Examining Recent Winners and Losers in the Nontraditional Bond Fund Category

The recent investment climate has been a challenging one for nontraditional bond funds, strategies that generally trade rate risk for credit risk. Confounding the chorus calling for the end of the 35-year bond bull market, U.S. Treasurys have rallied, credit spreads have widened and emerging market debt has faced heavy selling pressure. Due to market […]

August 31, 2015

The recent investment climate has been a challenging one for nontraditional bond funds, strategies that generally trade rate risk for credit risk. Confounding the chorus calling for the end of the 35-year bond bull market, U.S. Treasurys have rallied, credit spreads have widened and emerging market debt has faced heavy selling pressure. Due to market activity that has defied the “rate rise consensus”, combined with the wide dispersion of returns and behavior exhibited by nontraditional bond funds, understanding the differences in factor exposures between those leading the category from those lagging the pack provides important insights for investors.

These increasingly popular funds1 are more challenging to understand and analyze than core bond fund strategies with recognizable benchmarks. The products in the category, carrying labels such as unconstrained, absolute return, long/short, strategic income and flexible income, are generally able to “go-anywhere” across the fixed income spectrum – sector, duration (including negative) and geography – in a quest for income while limiting interest rate risk. As Reuters’ investments team recently highlighted, the hedge-fund-like mutual funds comprising the nontraditional bond fund category are difficult to analyze based on positions alone, which are reported with a lag. The funds make significant use of derivatives and futures that are not easily netted or understood. There is also some subjectivity from manager to manager in the way derivatives are disclosed and valued.

This all makes it difficult to understand how a given fund from this category may actual behave and, from a risk management perspective, how a placement with a nontraditional bond fund interacts with an investor’s greater fixed income allocation and portfolio as a whole. For investors performing due diligence on the category and/or reviewing their manager allocation(s), advanced quantitative analysis of these liquid alternatives provides valuable insight and can serve as the foundation for manager research, augmented by holdings-based and qualitative analysis.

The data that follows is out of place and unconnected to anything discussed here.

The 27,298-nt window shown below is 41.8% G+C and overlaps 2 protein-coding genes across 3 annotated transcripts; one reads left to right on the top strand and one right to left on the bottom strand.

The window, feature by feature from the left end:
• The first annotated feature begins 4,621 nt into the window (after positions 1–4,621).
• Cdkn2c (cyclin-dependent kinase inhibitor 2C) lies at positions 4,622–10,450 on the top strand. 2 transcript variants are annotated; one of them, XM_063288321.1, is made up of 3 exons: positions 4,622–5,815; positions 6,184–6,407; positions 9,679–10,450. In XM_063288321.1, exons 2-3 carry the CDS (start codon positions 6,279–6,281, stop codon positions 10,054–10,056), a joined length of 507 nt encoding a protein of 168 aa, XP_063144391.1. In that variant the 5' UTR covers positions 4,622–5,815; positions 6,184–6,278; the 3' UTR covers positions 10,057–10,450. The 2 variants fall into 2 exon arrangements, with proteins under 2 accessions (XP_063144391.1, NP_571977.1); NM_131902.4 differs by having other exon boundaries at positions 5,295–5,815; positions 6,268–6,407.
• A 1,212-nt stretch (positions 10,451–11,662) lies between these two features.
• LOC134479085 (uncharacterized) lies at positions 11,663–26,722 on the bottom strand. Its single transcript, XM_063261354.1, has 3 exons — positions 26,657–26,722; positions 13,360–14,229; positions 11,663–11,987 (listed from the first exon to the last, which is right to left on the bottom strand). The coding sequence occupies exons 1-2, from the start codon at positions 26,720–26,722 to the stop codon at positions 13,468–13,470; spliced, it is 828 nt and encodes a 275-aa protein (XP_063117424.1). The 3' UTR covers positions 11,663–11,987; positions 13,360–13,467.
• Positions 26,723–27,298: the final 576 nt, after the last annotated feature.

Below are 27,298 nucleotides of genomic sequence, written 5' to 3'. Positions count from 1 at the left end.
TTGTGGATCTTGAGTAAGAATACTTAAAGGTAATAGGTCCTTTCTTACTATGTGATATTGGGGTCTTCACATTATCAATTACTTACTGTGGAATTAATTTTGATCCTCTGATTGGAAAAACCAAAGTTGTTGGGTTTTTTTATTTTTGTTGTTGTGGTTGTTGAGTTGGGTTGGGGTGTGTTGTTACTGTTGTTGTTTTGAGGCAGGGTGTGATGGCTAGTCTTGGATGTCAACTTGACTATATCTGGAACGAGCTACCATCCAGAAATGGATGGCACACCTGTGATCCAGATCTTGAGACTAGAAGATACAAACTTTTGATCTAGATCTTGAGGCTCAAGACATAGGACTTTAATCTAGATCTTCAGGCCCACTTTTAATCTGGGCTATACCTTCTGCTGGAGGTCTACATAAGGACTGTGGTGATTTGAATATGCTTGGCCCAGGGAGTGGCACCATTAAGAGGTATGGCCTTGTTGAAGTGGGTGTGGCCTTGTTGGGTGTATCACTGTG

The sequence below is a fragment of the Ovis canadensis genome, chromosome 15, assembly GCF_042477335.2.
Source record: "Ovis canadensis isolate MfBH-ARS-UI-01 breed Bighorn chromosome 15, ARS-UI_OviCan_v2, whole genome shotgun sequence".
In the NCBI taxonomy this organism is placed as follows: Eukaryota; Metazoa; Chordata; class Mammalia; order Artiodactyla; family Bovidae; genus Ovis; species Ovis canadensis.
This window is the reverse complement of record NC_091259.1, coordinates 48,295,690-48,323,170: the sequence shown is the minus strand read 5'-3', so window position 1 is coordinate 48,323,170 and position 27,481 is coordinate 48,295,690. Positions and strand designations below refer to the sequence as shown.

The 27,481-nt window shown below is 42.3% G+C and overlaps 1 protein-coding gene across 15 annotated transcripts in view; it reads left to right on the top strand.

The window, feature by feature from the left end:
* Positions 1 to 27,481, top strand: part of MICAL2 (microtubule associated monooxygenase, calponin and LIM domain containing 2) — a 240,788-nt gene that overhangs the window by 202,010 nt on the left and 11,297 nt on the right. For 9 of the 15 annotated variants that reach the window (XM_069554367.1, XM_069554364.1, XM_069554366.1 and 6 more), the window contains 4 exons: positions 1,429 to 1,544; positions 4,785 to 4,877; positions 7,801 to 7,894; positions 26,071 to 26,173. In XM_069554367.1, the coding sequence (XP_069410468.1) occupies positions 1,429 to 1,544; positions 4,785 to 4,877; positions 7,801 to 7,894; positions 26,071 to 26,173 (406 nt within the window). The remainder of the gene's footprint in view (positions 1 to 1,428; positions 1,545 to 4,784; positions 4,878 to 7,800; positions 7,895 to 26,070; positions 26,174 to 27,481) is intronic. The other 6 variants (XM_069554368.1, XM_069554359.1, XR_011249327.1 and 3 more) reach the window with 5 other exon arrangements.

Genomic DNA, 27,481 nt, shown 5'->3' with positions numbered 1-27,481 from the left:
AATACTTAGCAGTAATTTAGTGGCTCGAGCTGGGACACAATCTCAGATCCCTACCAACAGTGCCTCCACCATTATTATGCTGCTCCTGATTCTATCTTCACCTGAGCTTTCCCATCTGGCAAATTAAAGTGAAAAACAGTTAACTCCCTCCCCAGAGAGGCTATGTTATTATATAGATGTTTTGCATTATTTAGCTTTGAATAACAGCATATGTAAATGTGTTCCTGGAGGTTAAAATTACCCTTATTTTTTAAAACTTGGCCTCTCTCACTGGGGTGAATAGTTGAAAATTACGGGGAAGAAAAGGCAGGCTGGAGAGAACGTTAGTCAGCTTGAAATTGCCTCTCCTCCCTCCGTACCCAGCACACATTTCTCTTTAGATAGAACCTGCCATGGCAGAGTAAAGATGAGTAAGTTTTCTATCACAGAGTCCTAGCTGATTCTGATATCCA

These funds have been an area of keen interest for our clients, so we sought to gain insight on the differences exhibited by the best and worst performing nontraditional bond funds over the past years. To do so, we performed a returns-based style analysis (RBSA) on the top 5 and bottom 5 performing funds2, assessing market factors that best explain the groups’ averaged returns over the past two years3 and how they contributed to performance4.

To start, we note that the difference in annualized return between the average of the top 5 and average of the bottom 5 nontraditional bond funds is relatively high, 9.15% in the last two years, compared to intermediate-term bond funds, which showed an annualized difference of 6.36% over the period. Such a relatively wide range is not surprising in a diverse category lacking a common benchmark and is indicative of the care required when conducting manager research in the nontraditional universe. Using quantitative analysis, we then assessed the primary reasons for the wide dispersion in returns. From a returns-based performance attribution standpoint, three reasons account for the differences, factor return (also known as “style return”), market timing and securities selection. The below chart shows average annualized performance for the average of the top 5 and bottom 5 funds along with the returns-based performance attribution for each5.

Performance attribution

Our model shows the attribution from Average Factor Return – the return that comes from average bond sector exposures over the entire time period – contributed more than half the 6.22% annualized positive performance of the top 5, while for the bottom 5, which lost -2.93% annualized, it is basically flat. Timing return – the difference in return between the groups’ changing factor exposures and a static portfolio of the average exposures over the period – was the second largest contributor to performance of the top 5 and the second largest detractor for the bottom 5. Selection return – the portion of the groups’ return that we are unable to attribute to market exposures (i.e., betas) – represents the smallest positive return component for the top 5 funds, yet it was the largest detractor for the bottom 5.

Average Factor Exposures (Style): The below chart shows the average exposures to general fixed income factors of the top and bottom 5 funds over the recent two-year period.

Average Factor Exposures

As we see in the above chart, winning funds had several key differences from losing funds. First is the magnitude of short Treasury futures exposure (values below “0”); the short interest rate exposure amongst the bottom 5 funds is greater than double that displayed by the top 5. 10-year Treasury futures have returned 4.46% annually over the past two years (and nearly 1% in August through 8/21/15 alone). This cost the bottom 5 funds significantly, as seen in the chart below showing contribution of factors to the funds’ annualized returns. Our analysis indicates that the top 5 funds were also more in the market than the bottom 5, whose large cash exposure limited upside in the period6. Also, the top 5 showed a significant long exposure to bank loans and commercial mortgage-backed securities (CMBS), sectors that were not detected in our results of the bottom 5, which have returned 2.93% and 7.58% annualized, respectively.

Factor Contribution

Market Timing: To assess the attribution of market timing to the groups’ returns, we compared the performance of the funds’ exposures to a static portfolio of their average exposures over two years. The below chart displays the average factor exposures of the top and bottom 5 funds dynamically as they adjust in the model through the period.

Dynamic Factor Exposures